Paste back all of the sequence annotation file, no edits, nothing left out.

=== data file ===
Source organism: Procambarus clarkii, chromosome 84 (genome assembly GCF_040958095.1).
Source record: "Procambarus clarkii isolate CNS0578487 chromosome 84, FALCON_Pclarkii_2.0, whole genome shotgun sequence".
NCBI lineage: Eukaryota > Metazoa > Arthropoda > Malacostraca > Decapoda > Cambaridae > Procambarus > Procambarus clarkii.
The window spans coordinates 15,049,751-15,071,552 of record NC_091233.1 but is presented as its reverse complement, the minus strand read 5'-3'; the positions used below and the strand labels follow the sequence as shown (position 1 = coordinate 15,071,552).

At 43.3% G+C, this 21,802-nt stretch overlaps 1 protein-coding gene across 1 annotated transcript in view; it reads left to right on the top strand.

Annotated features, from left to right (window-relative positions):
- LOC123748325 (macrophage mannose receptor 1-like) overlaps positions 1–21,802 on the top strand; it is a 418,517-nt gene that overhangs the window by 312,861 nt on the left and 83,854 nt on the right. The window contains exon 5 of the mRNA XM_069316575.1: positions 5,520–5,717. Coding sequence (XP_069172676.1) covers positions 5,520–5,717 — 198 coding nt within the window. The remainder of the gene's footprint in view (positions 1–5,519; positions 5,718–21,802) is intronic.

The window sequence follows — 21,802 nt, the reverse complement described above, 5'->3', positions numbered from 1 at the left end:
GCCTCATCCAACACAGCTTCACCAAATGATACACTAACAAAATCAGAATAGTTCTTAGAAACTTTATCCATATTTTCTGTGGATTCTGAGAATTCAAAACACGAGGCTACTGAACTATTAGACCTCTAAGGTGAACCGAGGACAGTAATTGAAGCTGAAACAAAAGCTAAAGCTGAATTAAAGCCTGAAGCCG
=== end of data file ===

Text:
Source organism: Procambarus clarkii, chromosome 84 (genome assembly GCF_040958095.1).
Source record: "Procambarus clarkii isolate CNS0578487 chromosome 84, FALCON_Pclarkii_2.0, whole genome shotgun sequence".
NCBI lineage: Eukaryota > Metazoa > Arthropoda > Malacostraca > Decapoda > Cambaridae > Procambarus > Procambarus clarkii.
The window spans coordinates 15,049,751-15,071,552 of record NC_091233.1 but is presented as its reverse complement, the minus strand read 5'-3'; the positions used below and the strand labels follow the sequence as shown (position 1 = coordinate 15,071,552).

At 43.3% G+C, this 21,802-nt stretch overlaps 1 protein-coding gene across 1 annotated transcript in view; it reads left to right on the top strand.

Annotated features, from left to right (window-relative positions):
- LOC123748325 (macrophage mannose receptor 1-like) overlaps positions 1–21,802 on the top strand; it is a 418,517-nt gene that overhangs the window by 312,861 nt on the left and 83,854 nt on the right. The window contains exon 5 of the mRNA XM_069316575.1: positions 5,520–5,717. Coding sequence (XP_069172676.1) covers positions 5,520–5,717 — 198 coding nt within the window. The remainder of the gene's footprint in view (positions 1–5,519; positions 5,718–21,802) is intronic.

The window sequence follows — 21,802 nt, the reverse complement described above, 5'->3', positions numbered from 1 at the left end:
GCCTCATCCAACACAGCTTCACCAAATGATACACTAACAAAATCAGAATAGTTCTTAGAAACTTTATCCATATTTTCTGTGGATTCTGAGAATTCAAAACACGAGGCTACTGAACTATTAGACCTCTAAGGTGAACCGAGGACAGTAATTGAAGCTGAAACAAAAGCTAAAGCTGAATTAAAGCCTGAAGCCG